Erythrocyte membrane lipid peroxidation occurs in patients with CKD [48]. The availability of antioxidants, reflected by an increase of superoxide dismutase and GSH peroxidase activity, increases after correction of renal anemia [39]. These data suggest that the anemic state itself contributes to free radical production [49]. Exogenous reduced GSH administration results in improved RBC survival in hemodialysis patients [50]. Lipid peroxidation of the RBC membrane caused by oxidative stress may result in resistance to EPO due to enhanced hemolysis [51]. The correction of renal anemia by EPO therapy reduces oxidative stress. Ludat et al [52] compared the malondialdehyde (MDA), GSH and glutathione disulfide (GSSG) levels in chronic hemodialysis patients and showed that after correction of renal anemia, MDA levels are significantly lower, reflecting decreased free radical generation. The rhEPO therapy has clear, positive effects on free radical metabolism, increasing the whole-blood antioxidant capacity.

Antioxidant treatment significantly reduced the high basal plasma concentrations of free radicals. Vitamin E (α-tocopherol) has a significant effect on anemia and EPO requirements in hemodialysis patients. In chronic hemodialysis patients, both dietary vitamin E supplementation and the use of vitamin E-coated membranes have been associated with reduced RBC fragility, prolonged RBC lifespan, and improvements in Hb and rHuEpo requirements [53]. Anemia significantly improved with antioxidant treatment due to a significant increase in RBC survival. A close direct linear relationship was detected between plasma levels of vitamin E and Hb.

Adequate control of oxidative stress achieves better control of anemia in HD patients. Since several antioxidant systems are impaired in uremia, the combined use of the CL-E membrane and GSH seems to be the best antioxidant therapy so far, with significant saving of the rhEPO dose [54].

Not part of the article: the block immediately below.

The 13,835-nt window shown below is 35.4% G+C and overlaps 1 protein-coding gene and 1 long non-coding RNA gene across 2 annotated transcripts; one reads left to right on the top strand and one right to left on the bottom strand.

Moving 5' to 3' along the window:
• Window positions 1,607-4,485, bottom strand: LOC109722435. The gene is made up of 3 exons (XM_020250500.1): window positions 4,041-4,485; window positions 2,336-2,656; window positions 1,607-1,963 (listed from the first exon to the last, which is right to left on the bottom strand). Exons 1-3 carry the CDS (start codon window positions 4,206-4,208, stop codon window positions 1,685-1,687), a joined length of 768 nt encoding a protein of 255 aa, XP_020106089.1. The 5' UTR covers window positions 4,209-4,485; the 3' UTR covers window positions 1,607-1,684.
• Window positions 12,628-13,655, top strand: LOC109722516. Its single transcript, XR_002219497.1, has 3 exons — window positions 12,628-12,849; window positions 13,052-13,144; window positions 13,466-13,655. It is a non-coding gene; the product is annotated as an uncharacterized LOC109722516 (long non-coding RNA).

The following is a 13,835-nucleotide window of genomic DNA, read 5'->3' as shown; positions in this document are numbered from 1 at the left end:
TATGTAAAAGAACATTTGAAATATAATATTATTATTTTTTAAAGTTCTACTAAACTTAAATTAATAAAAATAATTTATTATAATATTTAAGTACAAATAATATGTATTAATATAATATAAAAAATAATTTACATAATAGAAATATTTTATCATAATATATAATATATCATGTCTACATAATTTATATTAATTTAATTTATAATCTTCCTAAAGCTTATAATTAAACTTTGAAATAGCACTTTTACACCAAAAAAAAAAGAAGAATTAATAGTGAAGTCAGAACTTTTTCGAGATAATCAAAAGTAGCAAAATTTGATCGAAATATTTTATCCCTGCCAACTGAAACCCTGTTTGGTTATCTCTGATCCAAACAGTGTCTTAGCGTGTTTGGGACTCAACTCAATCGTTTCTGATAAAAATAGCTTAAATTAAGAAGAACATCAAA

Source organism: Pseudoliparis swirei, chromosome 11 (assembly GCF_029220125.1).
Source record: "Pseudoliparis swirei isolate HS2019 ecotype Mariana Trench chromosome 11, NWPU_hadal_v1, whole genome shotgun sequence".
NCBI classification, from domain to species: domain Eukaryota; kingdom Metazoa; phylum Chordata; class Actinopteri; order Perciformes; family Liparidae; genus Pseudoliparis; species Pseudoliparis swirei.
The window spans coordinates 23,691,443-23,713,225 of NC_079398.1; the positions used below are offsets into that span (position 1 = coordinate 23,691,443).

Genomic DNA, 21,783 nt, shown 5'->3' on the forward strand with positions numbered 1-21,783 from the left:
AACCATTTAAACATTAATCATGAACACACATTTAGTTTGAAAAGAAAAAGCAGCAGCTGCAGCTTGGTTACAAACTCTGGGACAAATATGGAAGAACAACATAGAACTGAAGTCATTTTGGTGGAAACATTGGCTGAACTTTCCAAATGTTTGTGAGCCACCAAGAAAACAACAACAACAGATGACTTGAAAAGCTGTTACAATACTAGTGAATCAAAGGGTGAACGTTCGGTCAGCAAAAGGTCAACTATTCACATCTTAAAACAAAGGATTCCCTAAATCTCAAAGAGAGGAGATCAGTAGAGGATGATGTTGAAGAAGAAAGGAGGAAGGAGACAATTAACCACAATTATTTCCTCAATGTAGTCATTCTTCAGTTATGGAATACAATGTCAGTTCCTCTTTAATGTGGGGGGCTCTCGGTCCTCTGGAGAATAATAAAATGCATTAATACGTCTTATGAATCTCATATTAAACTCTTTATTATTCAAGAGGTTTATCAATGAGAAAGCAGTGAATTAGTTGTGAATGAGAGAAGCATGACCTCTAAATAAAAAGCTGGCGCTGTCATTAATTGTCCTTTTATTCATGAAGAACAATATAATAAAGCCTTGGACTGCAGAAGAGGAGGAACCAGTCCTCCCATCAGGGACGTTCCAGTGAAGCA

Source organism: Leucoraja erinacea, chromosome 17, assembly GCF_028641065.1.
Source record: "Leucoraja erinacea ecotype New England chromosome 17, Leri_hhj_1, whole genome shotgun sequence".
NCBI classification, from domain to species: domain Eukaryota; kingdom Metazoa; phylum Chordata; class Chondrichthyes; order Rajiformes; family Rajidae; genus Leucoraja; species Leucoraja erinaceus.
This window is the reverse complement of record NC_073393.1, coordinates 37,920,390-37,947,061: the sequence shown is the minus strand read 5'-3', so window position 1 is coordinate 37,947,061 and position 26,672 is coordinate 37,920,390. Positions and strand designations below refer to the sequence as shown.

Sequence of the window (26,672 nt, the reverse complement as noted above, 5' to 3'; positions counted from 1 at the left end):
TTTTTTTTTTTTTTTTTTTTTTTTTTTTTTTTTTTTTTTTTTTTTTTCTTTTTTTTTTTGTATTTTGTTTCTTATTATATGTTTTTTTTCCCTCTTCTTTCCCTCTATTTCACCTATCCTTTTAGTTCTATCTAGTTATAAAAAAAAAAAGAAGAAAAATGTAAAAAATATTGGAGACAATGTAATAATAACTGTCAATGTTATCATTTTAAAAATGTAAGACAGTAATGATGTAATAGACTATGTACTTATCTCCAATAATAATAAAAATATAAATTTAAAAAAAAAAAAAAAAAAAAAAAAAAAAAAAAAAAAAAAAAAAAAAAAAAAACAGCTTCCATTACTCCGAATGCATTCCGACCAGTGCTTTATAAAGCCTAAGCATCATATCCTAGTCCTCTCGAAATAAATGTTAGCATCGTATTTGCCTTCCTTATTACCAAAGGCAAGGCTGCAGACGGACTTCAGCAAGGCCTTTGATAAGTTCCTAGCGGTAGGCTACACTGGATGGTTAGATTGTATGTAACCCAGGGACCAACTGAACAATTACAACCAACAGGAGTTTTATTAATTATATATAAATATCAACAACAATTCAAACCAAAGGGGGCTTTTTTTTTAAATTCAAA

Sarcopenia▴Top 

The clinical feature of sarcopenia is the loss of muscle protein mass and function that occur during aging. Sarcopenia is associated with physical inactivity [55], endocrine changes [56], neuronal/denervation [57], anorexia or insufficient macronutrient intake, digestion and absorption [58, 59], proinflammatory processes [60], impaired kidney function [61] and reduced muscle blood flow [62]. The clinical consequences of bed rest and reduced nutrition may mimic those of cachexia, including rapid loss of muscle, insulin resistance and weakness. Prophylaxis against bed rest-induced atrophy includes nutrition support with an emphasis on high-quality protein. Nutritional supplementation alone may not prevent muscle loss secondary to cachexia, but in combination with the use of an anabolic agent, it may slow or prevent muscle loss [63].

Muscle wasting during aging and cancer shares many common metabolic pathways and mediators. Due to the size of the population involved, both cancer cachexia and aging sarcopenia may represent targets for future promising clinical investigations [64]. Resistance exercise training may counteract the muscle loss, improving muscle mass and function in elderly [55] and could increase total Hb and red mass cell, enhancing the oxygen-carrying capacity of the patient [65]. Exercise training might be a promising additional safe and economical method to improve anemia. There is a need for furtherer investigation to determine the role for exercise intervention in anemia, particularly among cancer patients.

Nutrient Deficiency-Related Anemia▴Top 

Approximately one-third of anemia cases in older adults are related to malnutrition and attributed to iron, folate, and/or vitamin B12 deficiencies [17]. Iron deficiency alone accounts for nearly half of the nutrient deficiency-related anemia cases. The malnutrition risk in institutionalized elderly is usually very high. The meals do not supply the estimated average requirements. Energy, protein and micronutrient intake, such as calcium, magnesium, folate, zinc, dietary fibers and vitamin D are deficient [66-68].